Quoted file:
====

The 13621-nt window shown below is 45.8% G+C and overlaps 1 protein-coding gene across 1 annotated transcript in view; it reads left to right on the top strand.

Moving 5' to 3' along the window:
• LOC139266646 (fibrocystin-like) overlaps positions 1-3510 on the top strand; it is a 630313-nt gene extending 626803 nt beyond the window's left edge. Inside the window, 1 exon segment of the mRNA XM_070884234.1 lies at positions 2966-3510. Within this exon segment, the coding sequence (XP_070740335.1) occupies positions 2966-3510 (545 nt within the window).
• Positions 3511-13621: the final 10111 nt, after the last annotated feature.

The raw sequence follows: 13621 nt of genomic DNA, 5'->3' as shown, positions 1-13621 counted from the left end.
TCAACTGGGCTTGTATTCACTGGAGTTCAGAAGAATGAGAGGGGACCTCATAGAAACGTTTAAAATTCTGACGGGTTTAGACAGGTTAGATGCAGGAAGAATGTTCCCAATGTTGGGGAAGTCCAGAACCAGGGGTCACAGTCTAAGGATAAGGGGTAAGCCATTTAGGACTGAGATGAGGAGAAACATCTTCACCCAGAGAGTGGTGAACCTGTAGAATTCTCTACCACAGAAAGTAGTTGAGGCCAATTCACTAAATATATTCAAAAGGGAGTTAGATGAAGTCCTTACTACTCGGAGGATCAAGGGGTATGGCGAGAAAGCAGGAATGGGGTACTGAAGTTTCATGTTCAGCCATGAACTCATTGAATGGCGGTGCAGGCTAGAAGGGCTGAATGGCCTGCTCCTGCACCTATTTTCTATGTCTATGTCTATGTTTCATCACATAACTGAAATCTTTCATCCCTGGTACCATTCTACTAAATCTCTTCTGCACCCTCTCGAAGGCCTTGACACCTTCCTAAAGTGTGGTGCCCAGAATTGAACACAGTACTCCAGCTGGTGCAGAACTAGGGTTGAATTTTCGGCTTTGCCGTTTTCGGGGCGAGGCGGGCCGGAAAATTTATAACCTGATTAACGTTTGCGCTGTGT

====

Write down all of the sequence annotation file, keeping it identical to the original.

The 13621-nt window shown below is 45.8% G+C and overlaps 1 protein-coding gene across 1 annotated transcript in view; it reads left to right on the top strand.

Moving 5' to 3' along the window:
• LOC139266646 (fibrocystin-like) overlaps positions 1-3510 on the top strand; it is a 630313-nt gene extending 626803 nt beyond the window's left edge. Inside the window, 1 exon segment of the mRNA XM_070884234.1 lies at positions 2966-3510. Within this exon segment, the coding sequence (XP_070740335.1) occupies positions 2966-3510 (545 nt within the window).
• Positions 3511-13621: the final 10111 nt, after the last annotated feature.

The raw sequence follows: 13621 nt of genomic DNA, 5'->3' as shown, positions 1-13621 counted from the left end.
TCAACTGGGCTTGTATTCACTGGAGTTCAGAAGAATGAGAGGGGACCTCATAGAAACGTTTAAAATTCTGACGGGTTTAGACAGGTTAGATGCAGGAAGAATGTTCCCAATGTTGGGGAAGTCCAGAACCAGGGGTCACAGTCTAAGGATAAGGGGTAAGCCATTTAGGACTGAGATGAGGAGAAACATCTTCACCCAGAGAGTGGTGAACCTGTAGAATTCTCTACCACAGAAAGTAGTTGAGGCCAATTCACTAAATATATTCAAAAGGGAGTTAGATGAAGTCCTTACTACTCGGAGGATCAAGGGGTATGGCGAGAAAGCAGGAATGGGGTACTGAAGTTTCATGTTCAGCCATGAACTCATTGAATGGCGGTGCAGGCTAGAAGGGCTGAATGGCCTGCTCCTGCACCTATTTTCTATGTCTATGTCTATGTTTCATCACATAACTGAAATCTTTCATCCCTGGTACCATTCTACTAAATCTCTTCTGCACCCTCTCGAAGGCCTTGACACCTTCCTAAAGTGTGGTGCCCAGAATTGAACACAGTACTCCAGCTGGTGCAGAACTAGGGTTGAATTTTCGGCTTTGCCGTTTTCGGGGCGAGGCGGGCCGGAAAATTTATAACCTGATTAACGTTTGCGCTGTGT